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"I take this food to stop all evil,
to practice good, and to
accomplish the Buddha way."
from the traditional Zen meal chant.



Buddhism began with a sweet. Having abdicated the life of royal luxury to seek the meaning of life, the Shakya prince Gautama Siddhartha wandered the wilderness with a band of ascetic extremists, wasting away until his limbs " were like the knotted joints of withered creepers" and his ribs pierced his skin. "Now I claim to have lived on a single bean a day," he later told a disciple, "on a single Sesamum seed a day–or a single grain of rice a day..." Yet, rather than glorify the success of austerity, Gautama went on to report "Never did this practice...or these dire austerities bring me to the enabling fits of superhuman knowledge and insight.." The disappointing self-mortification brought him instead to accept a small offering of boiled milk and honey. As every biography emphasizes, reinvigorated by physical energy and a sense of well-being, he then sat down under the Bodhi Tree and began the meditation that turned him into the Buddha, "the awakened one," a man who forever changed the world.


Abstinence from intoxicants is one of the five vows an ordained Buddhist must take every morning. On the other hand, the same logic that makes caffeine the drug of choice to those who are committed to focusing the mind, a cup of tea is still the first thing a visitor to any Buddhist monastery is offered. It could have been any beverage...examine the relationship of coffee to Islam, wine to Christianity...but cocoa did not exist in that part of the world at the time. For the Mayans it did and it became the drink of choice for focusing the mind to partake in spiritual excursions. Had chocolate been available to the Buddha, he might very well have chosen it instead of tea for it has all the properties associated with a good meditation. Its complex chemistry keeps the mind alert at the same time that it produces feelings of serenity, peace and bliss. Buddha's Delight!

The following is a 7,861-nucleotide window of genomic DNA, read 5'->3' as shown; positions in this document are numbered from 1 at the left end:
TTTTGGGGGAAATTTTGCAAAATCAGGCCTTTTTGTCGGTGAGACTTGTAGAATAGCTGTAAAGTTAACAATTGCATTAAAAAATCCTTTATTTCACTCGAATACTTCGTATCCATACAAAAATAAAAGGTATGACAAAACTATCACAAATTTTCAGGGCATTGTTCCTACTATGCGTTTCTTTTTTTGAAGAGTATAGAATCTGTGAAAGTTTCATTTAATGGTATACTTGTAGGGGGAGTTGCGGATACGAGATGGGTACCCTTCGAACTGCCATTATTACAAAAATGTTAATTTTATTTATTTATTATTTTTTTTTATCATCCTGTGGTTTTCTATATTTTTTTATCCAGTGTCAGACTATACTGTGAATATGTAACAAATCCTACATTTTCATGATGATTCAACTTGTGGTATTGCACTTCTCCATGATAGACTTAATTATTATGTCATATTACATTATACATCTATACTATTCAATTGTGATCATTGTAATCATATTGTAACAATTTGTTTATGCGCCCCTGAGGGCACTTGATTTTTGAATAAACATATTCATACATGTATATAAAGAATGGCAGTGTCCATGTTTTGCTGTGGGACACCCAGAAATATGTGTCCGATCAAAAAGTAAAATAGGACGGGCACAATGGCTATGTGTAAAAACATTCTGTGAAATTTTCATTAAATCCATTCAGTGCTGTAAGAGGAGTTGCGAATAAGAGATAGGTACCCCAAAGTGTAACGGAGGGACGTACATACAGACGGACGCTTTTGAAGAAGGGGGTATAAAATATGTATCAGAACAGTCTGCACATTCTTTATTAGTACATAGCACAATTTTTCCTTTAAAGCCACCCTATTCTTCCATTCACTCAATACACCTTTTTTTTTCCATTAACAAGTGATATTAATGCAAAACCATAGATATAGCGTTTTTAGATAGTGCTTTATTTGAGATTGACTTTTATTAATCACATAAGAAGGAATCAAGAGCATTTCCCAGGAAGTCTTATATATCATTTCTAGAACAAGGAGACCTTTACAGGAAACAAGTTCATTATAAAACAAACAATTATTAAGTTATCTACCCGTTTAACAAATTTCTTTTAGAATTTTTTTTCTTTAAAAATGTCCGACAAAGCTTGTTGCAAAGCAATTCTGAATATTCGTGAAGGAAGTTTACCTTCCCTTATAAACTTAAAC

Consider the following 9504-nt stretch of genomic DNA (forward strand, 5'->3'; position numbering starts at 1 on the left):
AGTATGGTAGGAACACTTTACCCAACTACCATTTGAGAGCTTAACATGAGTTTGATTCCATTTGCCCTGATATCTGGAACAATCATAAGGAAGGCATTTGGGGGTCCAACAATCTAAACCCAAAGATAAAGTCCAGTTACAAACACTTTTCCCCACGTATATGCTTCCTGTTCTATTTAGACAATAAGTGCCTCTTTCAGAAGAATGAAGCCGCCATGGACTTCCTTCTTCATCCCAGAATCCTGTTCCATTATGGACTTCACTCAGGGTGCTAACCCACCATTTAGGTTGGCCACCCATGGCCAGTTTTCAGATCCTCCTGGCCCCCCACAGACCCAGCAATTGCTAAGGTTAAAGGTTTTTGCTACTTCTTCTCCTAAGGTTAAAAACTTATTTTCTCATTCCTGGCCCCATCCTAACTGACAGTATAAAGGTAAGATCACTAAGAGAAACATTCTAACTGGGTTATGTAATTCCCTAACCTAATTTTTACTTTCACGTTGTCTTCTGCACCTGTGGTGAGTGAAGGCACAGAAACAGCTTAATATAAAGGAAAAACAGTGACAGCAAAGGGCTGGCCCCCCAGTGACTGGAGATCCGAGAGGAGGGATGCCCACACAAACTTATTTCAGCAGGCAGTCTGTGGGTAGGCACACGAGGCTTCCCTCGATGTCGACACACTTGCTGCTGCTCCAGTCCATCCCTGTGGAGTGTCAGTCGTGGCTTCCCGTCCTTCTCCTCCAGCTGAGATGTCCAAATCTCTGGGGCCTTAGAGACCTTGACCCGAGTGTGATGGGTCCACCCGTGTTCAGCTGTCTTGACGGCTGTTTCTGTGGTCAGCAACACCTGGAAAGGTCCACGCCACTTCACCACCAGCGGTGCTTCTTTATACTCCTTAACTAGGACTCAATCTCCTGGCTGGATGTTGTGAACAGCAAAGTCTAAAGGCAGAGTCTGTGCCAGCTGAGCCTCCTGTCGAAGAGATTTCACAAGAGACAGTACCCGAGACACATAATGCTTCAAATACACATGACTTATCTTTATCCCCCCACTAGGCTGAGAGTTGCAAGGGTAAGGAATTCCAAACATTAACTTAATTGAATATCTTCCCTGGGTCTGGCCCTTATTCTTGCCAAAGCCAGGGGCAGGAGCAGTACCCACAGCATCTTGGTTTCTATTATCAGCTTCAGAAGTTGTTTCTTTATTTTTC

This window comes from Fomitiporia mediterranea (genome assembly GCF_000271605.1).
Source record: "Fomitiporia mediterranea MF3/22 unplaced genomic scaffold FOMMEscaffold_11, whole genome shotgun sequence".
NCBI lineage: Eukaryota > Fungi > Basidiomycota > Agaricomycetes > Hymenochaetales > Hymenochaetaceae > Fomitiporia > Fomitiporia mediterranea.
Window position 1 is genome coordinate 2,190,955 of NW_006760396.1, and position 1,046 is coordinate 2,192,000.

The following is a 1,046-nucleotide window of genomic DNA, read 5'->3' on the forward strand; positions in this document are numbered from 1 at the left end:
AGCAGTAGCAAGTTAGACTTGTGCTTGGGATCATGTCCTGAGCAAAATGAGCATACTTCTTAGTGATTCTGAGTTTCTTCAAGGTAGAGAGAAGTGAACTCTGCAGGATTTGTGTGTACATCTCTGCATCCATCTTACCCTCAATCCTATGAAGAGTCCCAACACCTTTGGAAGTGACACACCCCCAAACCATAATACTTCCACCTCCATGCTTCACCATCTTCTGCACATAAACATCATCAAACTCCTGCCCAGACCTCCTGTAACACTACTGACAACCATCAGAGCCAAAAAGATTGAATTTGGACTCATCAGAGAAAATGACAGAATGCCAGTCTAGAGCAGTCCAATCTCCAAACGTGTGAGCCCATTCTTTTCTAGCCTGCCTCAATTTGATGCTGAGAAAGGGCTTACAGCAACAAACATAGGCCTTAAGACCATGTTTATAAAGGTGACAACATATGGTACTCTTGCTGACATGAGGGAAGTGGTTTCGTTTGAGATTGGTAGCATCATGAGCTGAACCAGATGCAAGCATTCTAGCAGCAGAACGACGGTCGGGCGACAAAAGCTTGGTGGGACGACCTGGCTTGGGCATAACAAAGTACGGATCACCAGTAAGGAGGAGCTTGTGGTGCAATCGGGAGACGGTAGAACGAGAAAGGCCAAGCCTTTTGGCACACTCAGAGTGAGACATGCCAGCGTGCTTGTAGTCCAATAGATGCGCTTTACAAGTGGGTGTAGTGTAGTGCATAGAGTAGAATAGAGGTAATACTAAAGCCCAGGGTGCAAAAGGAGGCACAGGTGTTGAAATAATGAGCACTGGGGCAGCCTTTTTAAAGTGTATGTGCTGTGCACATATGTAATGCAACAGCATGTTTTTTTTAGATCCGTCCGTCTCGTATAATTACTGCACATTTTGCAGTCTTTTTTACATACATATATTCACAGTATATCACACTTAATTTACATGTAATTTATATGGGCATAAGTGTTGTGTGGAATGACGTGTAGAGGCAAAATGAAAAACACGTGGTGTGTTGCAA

The Buddha did not have the opportunity to take chocolate as a fortifying meal. You do. As the simple story of the Buddha's newly full stomach indicates, without nourishment we have no clear mind or strong body with which to perceive and understand reality.


Although your Buddha Bar is large, don't overindulge. Keep things in balance. Follow in the Buddha's footsteps. Take a little bit everyday and then sit down to meditate. Change the World.


Based on an article in Tricycle by Sandra Garson, food historian and student of Khenchen Thrangu Rinpoche